How Bird is working to make its scooters a truly sustainable transportation option

By Adele Peters

The scooter company Bird wants to make urban transportation more sustainable by replacing short car trips in cities. But this goal is made more difficult because the company has its own sustainability challenges: the pollution from trips taken to collect the electric scooters so that they can be charged, the power used for charging, and the short life of its vehicles. But it is trying to cut those emissions; today, the company announced that it’s buying renewable energy credits and carbon offsets to mitigate the energy used to deliver and charge its scooters. It’s also continuing to redesign scooters so they last longer on the streets.

“We think of Bird as a full-on sustainability company,” says Melinda Hanson, the company’s head of sustainability. “The first step, of course, being that we are providing zero-emission transportation to all of our riders.” Zero emissions, in this case, just means that as the electric scooters travel down a bike lane or sidewalk, they aren’t belching out pollution like a car. But the new renewable energy credits and carbon offsets, which support projects like reforestation along the Mississippi River and installing solar panels on schools in California.

How Bird is working to make its scooters a truly sustainable transportation option |

[Photo: Bird]

The company is also making scooters more durable. Some reports have suggested that electric scooters last only about a month or two before they need to be replaced, which would mean the company was using an enormous amount of resources to replace those car trips. The first shared scooters used in the U.S. were designed for the Chinese market and smaller consumers; Bird now makes its own with sturdier wheels and other more durable components, from brakes to weatherproof batteries (though they are still made in China and then shipped here). “The lifespan is lengthening exponentially all the time,” says Hanson, who says that Bird plans to soon release new numbers about how long the vehicles last, and that the initial reports didn’t accurately reflect what the company has seen in its own models.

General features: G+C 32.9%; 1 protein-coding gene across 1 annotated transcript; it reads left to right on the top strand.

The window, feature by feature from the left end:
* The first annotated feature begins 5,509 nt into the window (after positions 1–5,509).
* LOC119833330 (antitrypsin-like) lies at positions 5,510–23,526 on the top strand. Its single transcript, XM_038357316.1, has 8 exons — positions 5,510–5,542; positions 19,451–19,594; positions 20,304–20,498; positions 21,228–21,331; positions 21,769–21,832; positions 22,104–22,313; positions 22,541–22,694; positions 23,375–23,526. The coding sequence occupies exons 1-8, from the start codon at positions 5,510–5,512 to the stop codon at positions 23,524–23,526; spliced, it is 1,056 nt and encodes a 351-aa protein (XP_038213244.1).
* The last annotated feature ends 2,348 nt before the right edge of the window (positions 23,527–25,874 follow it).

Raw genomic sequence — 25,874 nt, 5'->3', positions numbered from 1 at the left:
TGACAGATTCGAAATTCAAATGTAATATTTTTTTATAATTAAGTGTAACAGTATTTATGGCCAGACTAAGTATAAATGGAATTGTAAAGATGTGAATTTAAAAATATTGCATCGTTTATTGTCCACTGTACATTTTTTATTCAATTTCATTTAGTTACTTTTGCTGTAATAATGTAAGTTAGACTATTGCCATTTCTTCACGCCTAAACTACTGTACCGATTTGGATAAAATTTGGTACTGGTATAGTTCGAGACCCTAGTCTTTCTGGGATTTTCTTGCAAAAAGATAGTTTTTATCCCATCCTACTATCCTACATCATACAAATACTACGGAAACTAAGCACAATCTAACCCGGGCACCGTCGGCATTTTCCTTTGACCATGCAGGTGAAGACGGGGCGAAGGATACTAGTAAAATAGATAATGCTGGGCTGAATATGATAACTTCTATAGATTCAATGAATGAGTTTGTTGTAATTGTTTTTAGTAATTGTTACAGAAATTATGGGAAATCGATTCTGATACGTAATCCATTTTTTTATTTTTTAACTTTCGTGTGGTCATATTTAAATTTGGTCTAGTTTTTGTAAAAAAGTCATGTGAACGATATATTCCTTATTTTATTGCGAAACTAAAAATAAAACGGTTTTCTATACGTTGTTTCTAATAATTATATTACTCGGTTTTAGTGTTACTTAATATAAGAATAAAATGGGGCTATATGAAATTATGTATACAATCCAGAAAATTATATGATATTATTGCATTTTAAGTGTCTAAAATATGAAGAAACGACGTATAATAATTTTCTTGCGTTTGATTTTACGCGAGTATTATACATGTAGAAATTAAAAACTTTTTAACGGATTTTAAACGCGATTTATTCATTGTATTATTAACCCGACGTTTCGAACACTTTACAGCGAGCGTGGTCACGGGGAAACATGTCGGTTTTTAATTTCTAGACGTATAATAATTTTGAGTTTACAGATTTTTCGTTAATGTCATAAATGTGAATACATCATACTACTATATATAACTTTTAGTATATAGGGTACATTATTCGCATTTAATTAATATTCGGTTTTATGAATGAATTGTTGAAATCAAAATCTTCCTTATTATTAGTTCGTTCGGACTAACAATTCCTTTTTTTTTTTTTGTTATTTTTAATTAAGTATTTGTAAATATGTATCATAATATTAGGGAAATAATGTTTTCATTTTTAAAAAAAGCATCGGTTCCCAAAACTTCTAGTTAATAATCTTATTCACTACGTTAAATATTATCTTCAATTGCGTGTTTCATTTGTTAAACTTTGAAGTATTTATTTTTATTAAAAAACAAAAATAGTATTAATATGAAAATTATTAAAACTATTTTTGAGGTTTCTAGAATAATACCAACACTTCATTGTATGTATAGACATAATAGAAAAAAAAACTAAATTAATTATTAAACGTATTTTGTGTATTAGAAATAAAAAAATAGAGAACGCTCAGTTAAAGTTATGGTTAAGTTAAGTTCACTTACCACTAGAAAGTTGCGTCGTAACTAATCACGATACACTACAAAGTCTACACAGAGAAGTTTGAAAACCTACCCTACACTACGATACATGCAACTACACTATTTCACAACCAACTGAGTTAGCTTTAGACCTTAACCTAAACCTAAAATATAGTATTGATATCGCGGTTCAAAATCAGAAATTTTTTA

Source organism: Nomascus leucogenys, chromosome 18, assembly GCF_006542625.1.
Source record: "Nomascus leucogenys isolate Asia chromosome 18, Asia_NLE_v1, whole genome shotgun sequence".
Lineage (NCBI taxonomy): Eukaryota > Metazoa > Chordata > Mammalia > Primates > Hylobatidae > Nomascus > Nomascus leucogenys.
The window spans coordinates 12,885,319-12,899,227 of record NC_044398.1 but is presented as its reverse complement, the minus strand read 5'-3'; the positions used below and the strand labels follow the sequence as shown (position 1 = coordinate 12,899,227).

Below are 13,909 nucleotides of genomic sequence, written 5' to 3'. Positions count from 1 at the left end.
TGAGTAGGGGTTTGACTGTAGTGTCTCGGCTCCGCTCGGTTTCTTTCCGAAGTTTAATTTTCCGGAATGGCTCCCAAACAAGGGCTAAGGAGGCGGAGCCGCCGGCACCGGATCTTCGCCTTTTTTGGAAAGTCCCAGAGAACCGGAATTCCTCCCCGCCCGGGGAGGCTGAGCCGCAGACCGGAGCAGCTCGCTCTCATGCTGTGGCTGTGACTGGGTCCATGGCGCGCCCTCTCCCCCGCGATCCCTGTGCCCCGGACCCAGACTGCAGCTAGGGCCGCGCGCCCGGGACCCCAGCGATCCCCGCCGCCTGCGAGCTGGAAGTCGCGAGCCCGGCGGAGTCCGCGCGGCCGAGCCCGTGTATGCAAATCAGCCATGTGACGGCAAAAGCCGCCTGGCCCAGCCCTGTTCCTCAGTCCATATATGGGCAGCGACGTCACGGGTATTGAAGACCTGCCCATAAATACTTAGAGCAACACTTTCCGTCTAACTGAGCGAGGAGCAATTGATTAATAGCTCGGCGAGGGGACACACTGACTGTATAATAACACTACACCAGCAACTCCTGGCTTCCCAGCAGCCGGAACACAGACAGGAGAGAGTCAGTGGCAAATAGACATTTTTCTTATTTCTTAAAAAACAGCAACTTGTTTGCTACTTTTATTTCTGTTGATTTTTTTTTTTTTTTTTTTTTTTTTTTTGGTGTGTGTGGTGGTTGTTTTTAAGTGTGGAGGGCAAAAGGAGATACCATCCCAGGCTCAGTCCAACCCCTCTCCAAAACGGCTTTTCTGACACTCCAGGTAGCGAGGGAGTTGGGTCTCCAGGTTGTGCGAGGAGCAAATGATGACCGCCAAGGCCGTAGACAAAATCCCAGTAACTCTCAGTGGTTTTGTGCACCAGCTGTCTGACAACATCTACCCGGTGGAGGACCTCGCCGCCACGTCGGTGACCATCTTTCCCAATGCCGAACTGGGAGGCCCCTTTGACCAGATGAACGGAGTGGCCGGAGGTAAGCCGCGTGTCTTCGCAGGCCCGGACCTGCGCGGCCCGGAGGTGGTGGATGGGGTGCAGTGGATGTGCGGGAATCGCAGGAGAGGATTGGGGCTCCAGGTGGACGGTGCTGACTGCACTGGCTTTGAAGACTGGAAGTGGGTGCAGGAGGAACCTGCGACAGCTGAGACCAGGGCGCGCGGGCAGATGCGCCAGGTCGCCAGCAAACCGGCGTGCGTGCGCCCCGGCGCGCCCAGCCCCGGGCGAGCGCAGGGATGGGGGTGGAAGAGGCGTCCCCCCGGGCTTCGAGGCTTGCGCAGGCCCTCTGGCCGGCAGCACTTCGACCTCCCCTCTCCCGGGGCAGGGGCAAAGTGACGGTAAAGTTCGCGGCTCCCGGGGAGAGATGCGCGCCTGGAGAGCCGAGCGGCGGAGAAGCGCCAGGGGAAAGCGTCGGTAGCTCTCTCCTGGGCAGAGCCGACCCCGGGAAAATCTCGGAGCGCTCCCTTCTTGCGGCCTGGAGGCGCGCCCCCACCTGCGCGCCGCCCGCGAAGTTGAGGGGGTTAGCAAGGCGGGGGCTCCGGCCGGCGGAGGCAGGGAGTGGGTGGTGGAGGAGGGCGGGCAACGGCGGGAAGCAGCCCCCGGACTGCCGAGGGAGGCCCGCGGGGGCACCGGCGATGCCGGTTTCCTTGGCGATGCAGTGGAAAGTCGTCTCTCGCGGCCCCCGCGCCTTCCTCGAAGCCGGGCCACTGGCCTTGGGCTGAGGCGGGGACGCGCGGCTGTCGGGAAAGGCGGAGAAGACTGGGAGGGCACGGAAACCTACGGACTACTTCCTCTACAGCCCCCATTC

Another challenge for longevity is the way that people treat the scooters–from riders who leave them tipped over on the sidewalk to people who burn them or toss them into the ocean, sometimes as a form of protest as scooters proliferate in cities. Hanson thinks that the abuse will lessen as the novelty wears off; bike-share bikes also faced more vandalism when they were new. After people try the scooters, the company’s research indicates, their opinion of them usually changes for the better.

The company is now working on a full life-cycle analysis so that it can better understand its carbon footprint, and exactly how much it’s improving the sustainability of transportation in cities. One step is understanding  how many of the trips taken on scooters replace a car ride, rather than helping someone who would have walked go a little faster. Bird is working with MIT to find the best way to study that question, but there are signs that the impact may be relatively large. In Portland, Oregon, for example, a city survey found that roughly one-third of Portlanders who rode scooters would have driven a car (including ride-share options like Lyft and Uber) otherwise. The number was higher for people visiting the city. The impact could continue to grow: Since scooters first took off a year ago, the number of “micromobility” rides on shared bikes and scooters has more than doubled, to 84 million rides in the U.S. last year. Even if only a fraction of those rides replace driving, that’s a meaningful number.


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